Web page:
Earlier this year, the Corrections Corporation of America offered to take over state-run prisons, provided that they remain 90% stocked full of inmates ready for cheap labor. Now, the CCA — which runs 44 private prisons and detention centers across America — is gearing up to avoid paying taxes by claiming to be a real estate investment trust (REIT). The CCA is using the new trend in corporate maneuvering to basically claim that money its collects from the government to hold prisoners is just cash for rent.
The Internal Revenue Service has quietly approved the change, and the shady move is expected to save the CCA $70 million in tax dollars in 2013. To save millions, however, requires no changes to business as usual for the CCA. The chief executive of the Corrections Corporation, Damon T. Hininger, told investors in February that the new arrangement should help the CCA achieve its goal of “housing more and more population for federal, state and local levels as they grow or deal with overcrowding.”
Private prison corporations, however, are not the only businesses cashing in on what the New York Times called “new corporate clothes.”
“I’ve been in this business for 30 years, and I’ve never seen the interest in REIT conversions as high as it is today,” Robert O’Brien, the head of the real estate practice at Deloitte & Touche, told the New York Times. Penn National Gaming, a company that runs dozens of casinos, for example, has also received approval for the change.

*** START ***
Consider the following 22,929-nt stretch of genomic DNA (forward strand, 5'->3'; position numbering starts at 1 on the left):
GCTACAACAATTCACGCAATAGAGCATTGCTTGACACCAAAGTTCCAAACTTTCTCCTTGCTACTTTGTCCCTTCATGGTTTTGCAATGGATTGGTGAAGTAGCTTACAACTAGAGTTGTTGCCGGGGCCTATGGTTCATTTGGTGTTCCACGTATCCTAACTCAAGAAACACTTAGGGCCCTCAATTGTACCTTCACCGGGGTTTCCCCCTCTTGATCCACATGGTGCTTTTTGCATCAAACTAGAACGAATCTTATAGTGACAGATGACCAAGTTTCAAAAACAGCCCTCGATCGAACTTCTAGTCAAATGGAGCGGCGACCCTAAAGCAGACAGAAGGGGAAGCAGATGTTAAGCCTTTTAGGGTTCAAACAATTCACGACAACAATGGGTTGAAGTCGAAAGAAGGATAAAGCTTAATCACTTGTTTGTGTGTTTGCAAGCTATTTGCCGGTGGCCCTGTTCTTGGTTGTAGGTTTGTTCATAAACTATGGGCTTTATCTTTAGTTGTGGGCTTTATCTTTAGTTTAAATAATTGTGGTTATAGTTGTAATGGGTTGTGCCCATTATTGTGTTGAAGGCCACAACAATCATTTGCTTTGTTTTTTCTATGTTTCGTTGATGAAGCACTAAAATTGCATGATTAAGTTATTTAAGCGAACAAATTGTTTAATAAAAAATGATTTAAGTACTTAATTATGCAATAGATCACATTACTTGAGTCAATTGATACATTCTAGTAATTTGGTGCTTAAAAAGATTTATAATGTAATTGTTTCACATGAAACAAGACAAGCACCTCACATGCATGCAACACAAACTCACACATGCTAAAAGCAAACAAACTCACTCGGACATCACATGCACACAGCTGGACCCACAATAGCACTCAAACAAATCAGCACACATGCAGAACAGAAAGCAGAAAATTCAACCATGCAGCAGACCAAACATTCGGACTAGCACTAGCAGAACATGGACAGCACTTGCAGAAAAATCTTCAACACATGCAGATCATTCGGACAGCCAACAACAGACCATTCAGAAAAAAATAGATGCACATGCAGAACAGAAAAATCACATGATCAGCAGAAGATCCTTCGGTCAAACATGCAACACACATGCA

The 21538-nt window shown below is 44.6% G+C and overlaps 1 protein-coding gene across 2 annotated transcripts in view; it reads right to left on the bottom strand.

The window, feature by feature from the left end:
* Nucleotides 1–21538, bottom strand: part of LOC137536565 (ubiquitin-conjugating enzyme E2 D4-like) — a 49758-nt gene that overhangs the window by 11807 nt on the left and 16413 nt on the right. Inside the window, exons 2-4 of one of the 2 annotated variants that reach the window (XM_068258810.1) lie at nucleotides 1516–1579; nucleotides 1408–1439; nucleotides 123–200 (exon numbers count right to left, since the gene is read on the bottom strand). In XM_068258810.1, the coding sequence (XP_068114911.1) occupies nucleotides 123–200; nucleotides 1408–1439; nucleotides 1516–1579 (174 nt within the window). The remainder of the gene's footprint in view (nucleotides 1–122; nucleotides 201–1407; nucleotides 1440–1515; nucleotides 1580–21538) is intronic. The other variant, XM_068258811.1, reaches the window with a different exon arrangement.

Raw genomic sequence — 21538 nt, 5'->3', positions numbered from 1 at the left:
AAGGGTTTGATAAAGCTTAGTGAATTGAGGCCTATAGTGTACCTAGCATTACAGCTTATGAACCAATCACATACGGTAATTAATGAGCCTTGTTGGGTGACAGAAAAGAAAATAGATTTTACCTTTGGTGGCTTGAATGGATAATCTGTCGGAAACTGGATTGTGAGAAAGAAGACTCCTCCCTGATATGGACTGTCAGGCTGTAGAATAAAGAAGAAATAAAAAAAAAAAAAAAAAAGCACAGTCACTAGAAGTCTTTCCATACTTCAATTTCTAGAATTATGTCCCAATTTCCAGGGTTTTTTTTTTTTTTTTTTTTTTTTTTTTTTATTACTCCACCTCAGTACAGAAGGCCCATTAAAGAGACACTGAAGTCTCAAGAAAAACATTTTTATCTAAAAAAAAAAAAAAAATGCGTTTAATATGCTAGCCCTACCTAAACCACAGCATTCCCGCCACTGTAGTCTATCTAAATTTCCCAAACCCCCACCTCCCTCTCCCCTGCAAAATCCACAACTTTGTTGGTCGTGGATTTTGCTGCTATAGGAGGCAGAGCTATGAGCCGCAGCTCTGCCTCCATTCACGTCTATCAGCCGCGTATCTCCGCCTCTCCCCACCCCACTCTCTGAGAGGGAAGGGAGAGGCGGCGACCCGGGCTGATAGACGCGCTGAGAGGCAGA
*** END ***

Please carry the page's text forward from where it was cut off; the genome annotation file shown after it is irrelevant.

But while the tax-saving trend has been taking off in corporate America, the Times questions whether allowing corporations to make this kind of change is ethical.
Here's a brief history of the purpose they are actually supposed to serve:
"When [REITs] were created in 1960, they were meant to be passive investment vehicles, like mutual funds, that buy up a broad portfolio of real estate — whether shopping malls, warehouses, hospitals or even timberland — and derive almost all of their income from those holdings. "One of the bedrock principles — and the reason for the tax exemption — was that the trusts do not do any business other than owning real estate. "But bit by bit, especially in recent years, that has changed as the I.R.S., in a number of low-profile decisions, has broadened the definition of real estate, and allowed companies to split off parts of their business that are unrelated to real estate. "Today, there are more than 1,000 real estate investment trusts, about 10 percent of them traded publicly on the stock market. Investors like them because, by law, they must distribute at least 90 percent of their taxable income to their shareholders — a particularly alluring prospect today, given the low interest rates paid by many other basic investments. "The benefits of converting are obvious for stockholders and corporate insiders as well. The conversion typically drives up a company’s stock price. Investors are drawn by the prospect of lucrative dividends under the new structure. The mere rumor that a company might convert has been enough to send its stock price soaring. "The trend has been a concern to advocates of the traditional trusts, who fear that the newcomers may eventually jeopardize the tax status of older funds that do not do any business other than owning real estate."